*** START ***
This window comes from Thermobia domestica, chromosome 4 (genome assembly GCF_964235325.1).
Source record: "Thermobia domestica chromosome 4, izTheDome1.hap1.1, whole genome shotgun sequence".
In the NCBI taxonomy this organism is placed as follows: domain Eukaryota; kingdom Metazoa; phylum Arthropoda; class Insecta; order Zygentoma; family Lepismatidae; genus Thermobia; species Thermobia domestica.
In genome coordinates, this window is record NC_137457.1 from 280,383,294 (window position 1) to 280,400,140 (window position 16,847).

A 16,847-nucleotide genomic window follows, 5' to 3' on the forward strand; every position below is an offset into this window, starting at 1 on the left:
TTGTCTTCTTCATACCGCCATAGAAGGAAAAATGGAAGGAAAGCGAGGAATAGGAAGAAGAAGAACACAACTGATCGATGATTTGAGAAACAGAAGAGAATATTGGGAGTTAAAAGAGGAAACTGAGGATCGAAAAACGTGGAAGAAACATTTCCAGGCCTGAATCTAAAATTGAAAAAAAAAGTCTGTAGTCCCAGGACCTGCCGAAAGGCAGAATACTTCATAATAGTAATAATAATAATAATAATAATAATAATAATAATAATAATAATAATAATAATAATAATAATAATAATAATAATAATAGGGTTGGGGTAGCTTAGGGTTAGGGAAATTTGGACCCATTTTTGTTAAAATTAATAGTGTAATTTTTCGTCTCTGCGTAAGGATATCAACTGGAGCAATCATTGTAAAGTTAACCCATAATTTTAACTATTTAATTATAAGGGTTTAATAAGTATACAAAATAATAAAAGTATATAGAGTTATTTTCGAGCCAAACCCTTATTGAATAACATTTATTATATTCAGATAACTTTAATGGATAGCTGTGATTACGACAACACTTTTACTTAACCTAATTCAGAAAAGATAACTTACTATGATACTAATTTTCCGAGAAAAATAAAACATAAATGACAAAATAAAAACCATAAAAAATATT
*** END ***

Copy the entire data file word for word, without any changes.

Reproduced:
This window comes from Thermobia domestica, chromosome 4 (genome assembly GCF_964235325.1).
Source record: "Thermobia domestica chromosome 4, izTheDome1.hap1.1, whole genome shotgun sequence".
In the NCBI taxonomy this organism is placed as follows: domain Eukaryota; kingdom Metazoa; phylum Arthropoda; class Insecta; order Zygentoma; family Lepismatidae; genus Thermobia; species Thermobia domestica.
In genome coordinates, this window is record NC_137457.1 from 280,383,294 (window position 1) to 280,400,140 (window position 16,847).

A 16,847-nucleotide genomic window follows, 5' to 3' on the forward strand; every position below is an offset into this window, starting at 1 on the left:
TTGTCTTCTTCATACCGCCATAGAAGGAAAAATGGAAGGAAAGCGAGGAATAGGAAGAAGAAGAACACAACTGATCGATGATTTGAGAAACAGAAGAGAATATTGGGAGTTAAAAGAGGAAACTGAGGATCGAAAAACGTGGAAGAAACATTTCCAGGCCTGAATCTAAAATTGAAAAAAAAAGTCTGTAGTCCCAGGACCTGCCGAAAGGCAGAATACTTCATAATAGTAATAATAATAATAATAATAATAATAATAATAATAATAATAATAATAATAATAATAATAATAATAATAATAATAATAGGGTTGGGGTAGCTTAGGGTTAGGGAAATTTGGACCCATTTTTGTTAAAATTAATAGTGTAATTTTTCGTCTCTGCGTAAGGATATCAACTGGAGCAATCATTGTAAAGTTAACCCATAATTTTAACTATTTAATTATAAGGGTTTAATAAGTATACAAAATAATAAAAGTATATAGAGTTATTTTCGAGCCAAACCCTTATTGAATAACATTTATTATATTCAGATAACTTTAATGGATAGCTGTGATTACGACAACACTTTTACTTAACCTAATTCAGAAAAGATAACTTACTATGATACTAATTTTCCGAGAAAAATAAAACATAAATGACAAAATAAAAACCATAAAAAATATT